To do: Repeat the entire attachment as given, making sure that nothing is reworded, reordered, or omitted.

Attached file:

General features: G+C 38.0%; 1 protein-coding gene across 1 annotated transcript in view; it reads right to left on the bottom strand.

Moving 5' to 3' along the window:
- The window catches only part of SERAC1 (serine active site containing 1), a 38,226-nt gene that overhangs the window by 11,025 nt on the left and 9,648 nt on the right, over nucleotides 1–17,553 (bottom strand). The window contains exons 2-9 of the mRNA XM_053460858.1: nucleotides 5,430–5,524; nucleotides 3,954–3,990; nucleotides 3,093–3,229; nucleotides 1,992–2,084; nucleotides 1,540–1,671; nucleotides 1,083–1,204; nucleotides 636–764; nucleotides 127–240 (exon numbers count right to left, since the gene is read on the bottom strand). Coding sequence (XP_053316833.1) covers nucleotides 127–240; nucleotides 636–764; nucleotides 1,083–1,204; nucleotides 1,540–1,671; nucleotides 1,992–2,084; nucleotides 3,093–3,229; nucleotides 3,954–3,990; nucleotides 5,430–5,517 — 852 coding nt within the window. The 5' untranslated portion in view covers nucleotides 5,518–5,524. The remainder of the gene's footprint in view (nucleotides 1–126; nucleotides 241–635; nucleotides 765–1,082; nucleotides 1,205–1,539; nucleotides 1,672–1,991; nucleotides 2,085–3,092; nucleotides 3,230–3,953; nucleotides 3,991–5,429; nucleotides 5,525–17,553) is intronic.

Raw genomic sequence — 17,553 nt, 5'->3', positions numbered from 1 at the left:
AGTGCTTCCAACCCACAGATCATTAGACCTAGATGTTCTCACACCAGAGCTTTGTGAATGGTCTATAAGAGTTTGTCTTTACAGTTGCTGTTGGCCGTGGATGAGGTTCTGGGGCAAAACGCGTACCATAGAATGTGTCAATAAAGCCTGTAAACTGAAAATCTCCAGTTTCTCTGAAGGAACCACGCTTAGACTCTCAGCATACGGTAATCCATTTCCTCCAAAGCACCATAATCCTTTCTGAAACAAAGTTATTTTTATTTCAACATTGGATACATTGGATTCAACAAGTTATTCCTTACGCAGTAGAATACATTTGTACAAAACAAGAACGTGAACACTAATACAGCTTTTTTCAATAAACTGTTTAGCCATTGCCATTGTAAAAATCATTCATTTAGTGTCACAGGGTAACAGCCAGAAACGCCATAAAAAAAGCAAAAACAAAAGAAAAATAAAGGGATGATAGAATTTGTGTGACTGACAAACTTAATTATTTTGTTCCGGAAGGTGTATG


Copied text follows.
General features: G+C 38.0%; 1 protein-coding gene across 1 annotated transcript in view; it reads right to left on the bottom strand.

Moving 5' to 3' along the window:
- The window catches only part of SERAC1 (serine active site containing 1), a 38,226-nt gene that overhangs the window by 11,025 nt on the left and 9,648 nt on the right, over nucleotides 1–17,553 (bottom strand). The window contains exons 2-9 of the mRNA XM_053460858.1: nucleotides 5,430–5,524; nucleotides 3,954–3,990; nucleotides 3,093–3,229; nucleotides 1,992–2,084; nucleotides 1,540–1,671; nucleotides 1,083–1,204; nucleotides 636–764; nucleotides 127–240 (exon numbers count right to left, since the gene is read on the bottom strand). Coding sequence (XP_053316833.1) covers nucleotides 127–240; nucleotides 636–764; nucleotides 1,083–1,204; nucleotides 1,540–1,671; nucleotides 1,992–2,084; nucleotides 3,093–3,229; nucleotides 3,954–3,990; nucleotides 5,430–5,517 — 852 coding nt within the window. The 5' untranslated portion in view covers nucleotides 5,518–5,524. The remainder of the gene's footprint in view (nucleotides 1–126; nucleotides 241–635; nucleotides 765–1,082; nucleotides 1,205–1,539; nucleotides 1,672–1,991; nucleotides 2,085–3,092; nucleotides 3,230–3,953; nucleotides 3,991–5,429; nucleotides 5,525–17,553) is intronic.

Raw genomic sequence — 17,553 nt, 5'->3', positions numbered from 1 at the left:
AGTGCTTCCAACCCACAGATCATTAGACCTAGATGTTCTCACACCAGAGCTTTGTGAATGGTCTATAAGAGTTTGTCTTTACAGTTGCTGTTGGCCGTGGATGAGGTTCTGGGGCAAAACGCGTACCATAGAATGTGTCAATAAAGCCTGTAAACTGAAAATCTCCAGTTTCTCTGAAGGAACCACGCTTAGACTCTCAGCATACGGTAATCCATTTCCTCCAAAGCACCATAATCCTTTCTGAAACAAAGTTATTTTTATTTCAACATTGGATACATTGGATTCAACAAGTTATTCCTTACGCAGTAGAATACATTTGTACAAAACAAGAACGTGAACACTAATACAGCTTTTTTCAATAAACTGTTTAGCCATTGCCATTGTAAAAATCATTCATTTAGTGTCACAGGGTAACAGCCAGAAACGCCATAAAAAAAGCAAAAACAAAAGAAAAATAAAGGGATGATAGAATTTGTGTGACTGACAAACTTAATTATTTTGTTCCGGAAGGTGTATG